We live nearer to catastrophe than we think. Drought and deluge separated by just a few days. Not enough, enough, and too much separated by spaces smaller than the stones of Machu Picchu. Rejoicing, panic, and despair within arms lengths. Peace, unrest, and war separated by just a few decisions. Prosperity, barely paying the bills, and poverty living next to each other on the same street. Political stability, chaos, and tyranny determined by a handful. Health, sickness, and death mere microscopic distances apart.

It is frightening to have so little control, to be so exposed to the power of nature, so vulnerable to the unseen, so subject to the unplanned, so depended on good decisions of others, so unable to guard against it all. It also reveals how dependent we are on grace and mercy of God, without whom nature, mankind’s depravity, and our mortality would ultimately harm and destroy us all.

It is astounding how quickly clouds unleashed can humble us, isn’t it? Our hubris, most of the time, is blind to the fine lines, to our frailty, our smallness, our need for God to pour out grace and mercy even more than we need for the sun to rise. Our hubris is also quick to indict God, to drag him into court for not doing more, for not holding everything and everyone in check from crossing the lines that divide blessing from disaster, the just from the unjust, good from evil, life from death. But he is not obligated, he does he deserve our scorn in distress any more than our ignoring him and ungratefulness when all is well. I suppose those are fine lines too, the line between godlessness, idolatry, and the fear and worship of God.

We won’t forget the deluge of March 22, 2018, especially those who suffered loss and harm, but we will not long live out of an awareness of the fine lines and how dependent we are on the goodness, mercy, and grace of God, not just now, but for all of life and eternity; but we should.

To God be all glory. Love you, Pastor Hans

P.S. This is also a great opportunity for each one of us to help his/her neighbor, and be a tangible extension of the love, goodness, and grace of God.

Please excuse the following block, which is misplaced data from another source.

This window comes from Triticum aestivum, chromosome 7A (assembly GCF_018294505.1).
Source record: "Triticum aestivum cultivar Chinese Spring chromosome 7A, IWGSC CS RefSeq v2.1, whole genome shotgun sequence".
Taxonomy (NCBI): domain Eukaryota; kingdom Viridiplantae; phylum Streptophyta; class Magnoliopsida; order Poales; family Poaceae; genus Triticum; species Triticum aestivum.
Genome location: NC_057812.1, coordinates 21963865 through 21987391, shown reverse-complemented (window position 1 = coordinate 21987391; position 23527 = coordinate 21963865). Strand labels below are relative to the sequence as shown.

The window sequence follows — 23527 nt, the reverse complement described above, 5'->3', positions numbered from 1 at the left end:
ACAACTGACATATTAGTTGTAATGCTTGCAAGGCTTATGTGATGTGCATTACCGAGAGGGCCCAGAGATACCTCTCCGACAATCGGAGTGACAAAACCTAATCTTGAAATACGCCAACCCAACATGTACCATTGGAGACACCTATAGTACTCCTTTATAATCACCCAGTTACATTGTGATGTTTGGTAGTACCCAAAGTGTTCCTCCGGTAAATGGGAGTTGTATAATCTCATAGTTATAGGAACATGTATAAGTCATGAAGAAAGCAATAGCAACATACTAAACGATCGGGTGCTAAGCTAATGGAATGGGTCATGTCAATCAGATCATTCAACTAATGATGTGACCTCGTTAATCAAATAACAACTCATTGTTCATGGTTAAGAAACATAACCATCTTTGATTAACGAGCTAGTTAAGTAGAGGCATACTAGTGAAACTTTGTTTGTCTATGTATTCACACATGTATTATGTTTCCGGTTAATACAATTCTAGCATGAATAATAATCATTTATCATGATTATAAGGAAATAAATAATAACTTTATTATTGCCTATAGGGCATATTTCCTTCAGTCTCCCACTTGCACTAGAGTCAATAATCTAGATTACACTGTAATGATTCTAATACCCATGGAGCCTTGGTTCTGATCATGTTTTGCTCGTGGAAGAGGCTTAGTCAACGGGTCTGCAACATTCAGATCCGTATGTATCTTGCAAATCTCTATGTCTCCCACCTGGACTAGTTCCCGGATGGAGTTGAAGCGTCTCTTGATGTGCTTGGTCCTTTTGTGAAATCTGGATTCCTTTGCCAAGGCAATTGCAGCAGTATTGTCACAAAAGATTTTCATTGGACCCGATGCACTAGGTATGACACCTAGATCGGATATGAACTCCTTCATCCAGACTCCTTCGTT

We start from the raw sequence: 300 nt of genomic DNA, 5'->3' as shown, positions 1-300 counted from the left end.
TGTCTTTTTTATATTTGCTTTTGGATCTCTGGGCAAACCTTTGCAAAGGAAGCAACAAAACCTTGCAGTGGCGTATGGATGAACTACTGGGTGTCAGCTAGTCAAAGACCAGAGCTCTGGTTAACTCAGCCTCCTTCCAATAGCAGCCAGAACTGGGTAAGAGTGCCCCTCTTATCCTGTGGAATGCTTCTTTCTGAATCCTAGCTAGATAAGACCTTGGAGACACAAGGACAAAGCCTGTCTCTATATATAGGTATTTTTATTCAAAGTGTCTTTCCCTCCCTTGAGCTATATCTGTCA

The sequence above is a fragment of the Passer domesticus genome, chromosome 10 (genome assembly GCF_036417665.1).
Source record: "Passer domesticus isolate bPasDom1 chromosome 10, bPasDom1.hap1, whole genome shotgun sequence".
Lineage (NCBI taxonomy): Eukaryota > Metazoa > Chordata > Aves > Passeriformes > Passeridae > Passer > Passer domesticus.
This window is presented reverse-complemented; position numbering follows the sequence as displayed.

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Springtime, wake up time for rodents, ants, spiders, wasps, mosquitoes, flies and bugs. I know, spring doesn’t officially begin until March 20th, 9:15 am to be exact. But the above-mentioned critters don’t give a hoot about official anything, nor do they respect boundaries, comfort, property rights, or someone else’s hard work. They do pretty much whatever they want, wherever they want, and whenever they want.  They come by stealth, mass invasion, through the air, underground, at high noon, twilight, and under the cover of night. Relentless I tell you, destructive, unapologetic, and even dangerous.

I want them gone, out of my yard, away from my home, gone. If you want them, if your heart has a soft-spot for them, you can have them, the whole lot. A spider on my bedroom ceiling is not going to get the chance to play cat burglar and lower its multi-eyed self down on my bed in the middle of the night; it is going to get “splat!” The ground squirrels, wood-rats, mice, gophers, moles, voles will not encounter kind mercy; they will be trapped, shot, and poisoned when possible. The wasp eying my steak in its shifty flight will be permanently uninvited. The ants trying to homestead around 10417 Blanchard Road will meet the full brunt of available extermination methods. Not a single mosquito, kissing bug, beg bug, or termite will be tolerated, be invited to take a little sip or take a small bite, nor be merely trapped and released. Flies will be met by swatters, fly-papers, scented traps, and available chemicals; they will never receive permission for fly or stopovers.

Striking, isn’t it, how the first paragraph above could easily describe wicked men and women, mankind in unrestrained sinfulness, and how the second paragraph could easily portray the harsh and merciless measures and attitudes mankind has used against each other.  Is it right to hate wickedness, to yearn for and work toward a world without it? Absolutely, but we have to be careful not to act wicked our own self. Keeping critters and pests out of my house is different from stomping on them when I go on a hike. I can put up screens and seal cracks before getting out the swatter or setting deadly traps.

Of course, there is also the matter of worth. There is no question that even the life of the ground squirrel living under our playhouse and undermining the old trees in my backyard is amazing, regardless of it shamelessly mocking me this morning. However, there is a difference between all men being created equal and in the image of God, and all life being created equal. The first is true the second is unsustainable. So who gets to assign worth? God does, and has, Look at the birds of the air; they do not sow or reap or store away in barns, and yet your heavenly Father feeds them. Are you not much more valuable than they?” Matthew 6:26 (NIV). I hope you notice that different worth does not mean God doesn’t care about all of his creation, in fact not a single sparrow falls from the sky apart from God or is forgotten by God (Matthew 20:29; Luke 12:6-7). Obviously, for God, there is no tension counting a person as more valuable than a bird. For us, however, there is great tension in managing God’s creation responsibly, daily living and survival, and our own sinfulness.